The Philippines is one of those countries where people treat their homes and their private space much better than public places.
I remember my mother-in-law constantly sweeping the floor with a walis tambo like the one in the picture
The typical “walis tambo”
Also Filipinos take frequent baths, not only in the tropical hot and humid climate of the Philippines but even here in my country, even in mid-winter.
However a foreigner who visits the Philippines cannot help but notice the sharp contrast between this maniacal insistence on kalinisan or cleanliness in a private setting and the careless approach of Filipinos to how they treat anything that is public.
This attitude is one of the manifestations of the ako muna or me first attitude.
Filipino drivers treat public roads as if they were their own and merrily disregard traffic laws (like Southern Italians) by displaying a rather matapang or cocky attitude and, as I pointed out in my previous article on the ako muna attitude, this “me first” attitude is one of the things that keep the Philippines from making further progress as a community despite the amazing bayanihan spirit.
The contrast between insistence on one’s own private cleanliness and public sloppiness is also seen wherever there is some kind of karatula or sign that constantly reminds people to abide by the law: wherever you turn in the Philippines there is some kind of reminder, sometimes written in bold letters, that says something along the lines of bawal bumaba dito (don’t get off the bus here), bawal umihi dito (do not take a piss here), bawal magtapon ng basura (do not litter).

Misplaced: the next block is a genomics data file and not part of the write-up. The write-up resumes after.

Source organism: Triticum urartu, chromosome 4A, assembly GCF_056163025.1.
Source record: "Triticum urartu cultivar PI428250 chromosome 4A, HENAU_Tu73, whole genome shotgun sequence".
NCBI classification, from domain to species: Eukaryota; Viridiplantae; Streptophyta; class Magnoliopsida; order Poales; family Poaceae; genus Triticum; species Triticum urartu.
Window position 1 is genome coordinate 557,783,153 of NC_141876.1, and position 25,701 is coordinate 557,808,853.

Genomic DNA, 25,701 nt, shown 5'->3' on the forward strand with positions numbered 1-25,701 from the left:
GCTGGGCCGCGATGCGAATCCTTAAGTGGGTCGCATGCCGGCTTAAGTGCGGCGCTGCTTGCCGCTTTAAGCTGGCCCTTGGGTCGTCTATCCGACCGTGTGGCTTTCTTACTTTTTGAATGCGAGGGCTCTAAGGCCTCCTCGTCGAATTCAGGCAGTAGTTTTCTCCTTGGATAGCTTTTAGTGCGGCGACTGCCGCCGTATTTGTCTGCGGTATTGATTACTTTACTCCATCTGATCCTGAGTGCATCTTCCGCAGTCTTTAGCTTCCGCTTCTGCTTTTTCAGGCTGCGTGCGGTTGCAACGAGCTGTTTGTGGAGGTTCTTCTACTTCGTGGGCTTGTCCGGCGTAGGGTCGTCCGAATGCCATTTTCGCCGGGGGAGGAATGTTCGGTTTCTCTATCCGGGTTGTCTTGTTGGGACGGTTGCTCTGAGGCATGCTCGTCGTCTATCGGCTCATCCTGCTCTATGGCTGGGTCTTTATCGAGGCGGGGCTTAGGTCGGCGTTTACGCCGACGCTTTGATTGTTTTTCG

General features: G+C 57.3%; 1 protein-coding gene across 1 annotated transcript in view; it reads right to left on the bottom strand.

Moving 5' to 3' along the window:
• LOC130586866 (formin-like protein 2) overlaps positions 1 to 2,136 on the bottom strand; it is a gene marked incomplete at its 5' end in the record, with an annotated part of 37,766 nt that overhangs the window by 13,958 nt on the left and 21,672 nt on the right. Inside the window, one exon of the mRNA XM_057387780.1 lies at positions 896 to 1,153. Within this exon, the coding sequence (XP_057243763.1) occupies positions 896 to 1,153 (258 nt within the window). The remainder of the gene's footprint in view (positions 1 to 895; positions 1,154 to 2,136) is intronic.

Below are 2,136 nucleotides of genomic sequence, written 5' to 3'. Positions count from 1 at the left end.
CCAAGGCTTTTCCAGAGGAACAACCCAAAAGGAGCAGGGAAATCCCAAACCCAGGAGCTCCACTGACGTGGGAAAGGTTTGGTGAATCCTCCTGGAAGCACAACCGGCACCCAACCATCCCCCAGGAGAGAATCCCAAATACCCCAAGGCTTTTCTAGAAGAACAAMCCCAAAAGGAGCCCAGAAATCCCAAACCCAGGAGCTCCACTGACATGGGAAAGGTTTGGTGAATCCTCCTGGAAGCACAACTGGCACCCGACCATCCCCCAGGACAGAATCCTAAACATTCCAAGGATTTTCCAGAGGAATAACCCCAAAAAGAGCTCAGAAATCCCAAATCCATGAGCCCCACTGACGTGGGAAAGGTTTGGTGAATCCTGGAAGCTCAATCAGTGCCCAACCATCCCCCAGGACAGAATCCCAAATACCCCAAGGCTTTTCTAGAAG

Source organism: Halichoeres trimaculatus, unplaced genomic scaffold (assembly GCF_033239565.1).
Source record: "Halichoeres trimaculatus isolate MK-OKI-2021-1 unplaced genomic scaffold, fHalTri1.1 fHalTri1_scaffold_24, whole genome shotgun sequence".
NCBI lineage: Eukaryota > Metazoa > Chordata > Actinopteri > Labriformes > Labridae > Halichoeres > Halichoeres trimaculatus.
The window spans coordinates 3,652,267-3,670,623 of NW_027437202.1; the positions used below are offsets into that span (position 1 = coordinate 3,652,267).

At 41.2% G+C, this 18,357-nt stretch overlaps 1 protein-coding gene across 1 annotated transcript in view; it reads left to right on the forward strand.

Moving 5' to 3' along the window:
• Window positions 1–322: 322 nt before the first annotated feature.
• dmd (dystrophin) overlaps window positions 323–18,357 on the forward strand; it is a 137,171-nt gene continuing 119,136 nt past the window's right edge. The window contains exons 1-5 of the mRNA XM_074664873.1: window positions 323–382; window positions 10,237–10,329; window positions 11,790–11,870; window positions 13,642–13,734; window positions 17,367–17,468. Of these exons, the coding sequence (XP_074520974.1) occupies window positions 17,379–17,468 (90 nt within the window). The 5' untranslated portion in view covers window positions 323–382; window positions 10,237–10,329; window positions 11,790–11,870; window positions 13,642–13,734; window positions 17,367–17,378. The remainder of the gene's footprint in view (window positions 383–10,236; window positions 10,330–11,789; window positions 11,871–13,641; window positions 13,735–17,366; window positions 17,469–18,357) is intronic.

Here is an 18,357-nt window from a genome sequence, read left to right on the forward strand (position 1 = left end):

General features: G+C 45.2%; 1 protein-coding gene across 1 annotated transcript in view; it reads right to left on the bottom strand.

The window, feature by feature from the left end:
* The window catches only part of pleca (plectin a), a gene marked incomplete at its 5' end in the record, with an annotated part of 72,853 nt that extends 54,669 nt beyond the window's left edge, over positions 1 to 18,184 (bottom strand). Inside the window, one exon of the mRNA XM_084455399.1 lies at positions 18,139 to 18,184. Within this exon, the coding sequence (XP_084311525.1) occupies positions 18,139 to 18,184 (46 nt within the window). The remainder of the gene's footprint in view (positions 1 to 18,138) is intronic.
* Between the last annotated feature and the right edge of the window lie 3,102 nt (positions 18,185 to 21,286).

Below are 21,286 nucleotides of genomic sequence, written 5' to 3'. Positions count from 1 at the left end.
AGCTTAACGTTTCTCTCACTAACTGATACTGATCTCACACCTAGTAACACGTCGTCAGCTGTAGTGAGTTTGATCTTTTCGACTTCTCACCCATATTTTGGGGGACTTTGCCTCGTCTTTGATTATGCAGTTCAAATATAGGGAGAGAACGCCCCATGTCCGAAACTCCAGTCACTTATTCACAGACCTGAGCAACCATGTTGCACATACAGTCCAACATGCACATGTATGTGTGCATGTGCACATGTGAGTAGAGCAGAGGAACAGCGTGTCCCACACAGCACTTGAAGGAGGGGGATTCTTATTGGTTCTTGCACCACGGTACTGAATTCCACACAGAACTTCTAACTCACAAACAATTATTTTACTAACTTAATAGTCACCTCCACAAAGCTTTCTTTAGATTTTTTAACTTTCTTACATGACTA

Bawal bumaba dito
And, sure enough, the ako muna attitude of most people and their disregard for that which is public rather than akin or “mine”, gets them to pee where they are not supposed to pee, to bumaba where they are not supposed to bumaba and litter where they are not supposed to litter.
This ako muna attitude and the resulting public sloppiness as opposed to private cleanliness may surprise and shock a Western visitor.
I doesn’t shock me because I come from Southern Italy and here we have some ako muna attitude and public sloppiness too…
Public sloppiness in the outskirts of Rome